Atlanta Property Management Blog

Do You Really Need a Pet Screening Service?

System - Thursday, December 2, 2021

In the 2020's, more tenant have pets than ever before, especially since the Pandemic. 

Pets are proven to be helpful at enabling people to live healthy, productive lives but the big question is should you hire a pet screening service before allowing a pet to live in your property?

What is pet screening?

Pet screening is like a background check on a tenant’s pet dog, cat, or other animals. The screening process should help the landlord get an overall picture of the pet’s behavior, health, and care. Pet screening is necessary for new tenants and existing tenants who submit a pet request.

Many landlords carry out the pet screening process themselves during the interview with the tenant. Typically, the pet should be present so that you can observe the animal’s behavior. The pet screening application should include the following information:

  • Pet’s name
  • Details about the pet’s breed, size, weight, gender, and age
  • Previous addresses where the pet owner has lived
  • Medical history, including vaccinations, health issues, and vet contact information
  • Behavioral problems such as noise complaints, reported aggression, or biting
  • House-training

It’s vital to remember that the pet screening process should allow you to confirm the facts the owner provides. This means contacting previous residences where the owner and pet have lived. Additionally, you should check the animal’s medical history.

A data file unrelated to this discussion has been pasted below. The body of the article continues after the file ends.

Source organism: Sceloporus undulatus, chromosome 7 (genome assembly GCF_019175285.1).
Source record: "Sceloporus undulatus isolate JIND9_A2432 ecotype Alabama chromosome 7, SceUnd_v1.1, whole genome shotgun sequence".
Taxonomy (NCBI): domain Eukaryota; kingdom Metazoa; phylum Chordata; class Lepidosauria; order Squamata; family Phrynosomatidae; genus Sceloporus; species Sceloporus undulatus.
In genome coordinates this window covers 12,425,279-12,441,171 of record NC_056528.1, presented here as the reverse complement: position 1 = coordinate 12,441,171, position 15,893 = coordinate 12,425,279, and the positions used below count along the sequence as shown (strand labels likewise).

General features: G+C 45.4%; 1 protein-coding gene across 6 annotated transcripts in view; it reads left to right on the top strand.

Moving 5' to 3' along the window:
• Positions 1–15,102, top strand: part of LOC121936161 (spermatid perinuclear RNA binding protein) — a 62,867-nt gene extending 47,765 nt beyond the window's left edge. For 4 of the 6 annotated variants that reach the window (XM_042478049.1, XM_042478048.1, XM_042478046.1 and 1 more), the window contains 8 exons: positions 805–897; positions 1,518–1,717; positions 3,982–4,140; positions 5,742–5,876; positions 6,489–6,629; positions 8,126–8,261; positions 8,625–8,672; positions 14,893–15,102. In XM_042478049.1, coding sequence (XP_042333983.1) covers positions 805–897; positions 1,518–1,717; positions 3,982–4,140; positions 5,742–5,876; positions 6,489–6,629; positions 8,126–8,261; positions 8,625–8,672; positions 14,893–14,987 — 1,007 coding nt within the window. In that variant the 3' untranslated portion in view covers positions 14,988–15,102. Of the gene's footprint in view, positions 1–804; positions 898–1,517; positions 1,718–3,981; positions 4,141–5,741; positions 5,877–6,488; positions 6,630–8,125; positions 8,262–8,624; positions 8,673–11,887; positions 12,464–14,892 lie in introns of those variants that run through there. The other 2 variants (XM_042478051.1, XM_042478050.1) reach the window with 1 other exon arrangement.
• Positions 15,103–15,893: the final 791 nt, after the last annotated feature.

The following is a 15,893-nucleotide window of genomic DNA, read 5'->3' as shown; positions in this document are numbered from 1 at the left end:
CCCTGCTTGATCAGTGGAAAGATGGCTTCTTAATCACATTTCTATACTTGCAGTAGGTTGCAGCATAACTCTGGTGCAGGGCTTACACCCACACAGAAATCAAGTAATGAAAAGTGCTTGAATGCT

You should make sure your screening process is impartial. This helps avoid issues with owners of certain breeds feeling victimized or discriminated against due to the type of animal they own.

What about screening service animals?

It is against the law to screen a tenant’s service animal or emotional support animal. According to HUD, an assistance animal aids, performs tasks, or provides emotional support to help a person with a disability. Under the law, an assistance animal isn’t classed as a pet; therefore, no pet deposit or fees apply. You also can’t refuse housing to someone with a disability who has a service animal.

In 2020, HUD published guidelines on the rights of someone with a disability to have a service animal. According to the guidelines, housing providers can “request reliable documentation when an individual requesting a reasonable accommodation has a disability and disability-related need for an accommodation that are not obvious or otherwise known.”

Additionally, the type of service animal should be “commonly kept in households.” Therefore, barnyard animals, monkeys, and other non-domesticated animals are typically not considered assistance animals.

There are certain circumstances in which landlords can refuse a service animal. For example, if the animal is illegal in your state, the animal is a threat to other tenants, or the owner doesn’t take responsibility for noise issues or waste.

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Contact JD Homes

At JD Homes, we specialize in all phases of property management, including pet screening, so you don't have to do any of the day-to-day management of your rental property yourself.

To learn more about the property management services that we can offer you, contact us today by calling (770) 506-2630 or click here to connect with us online.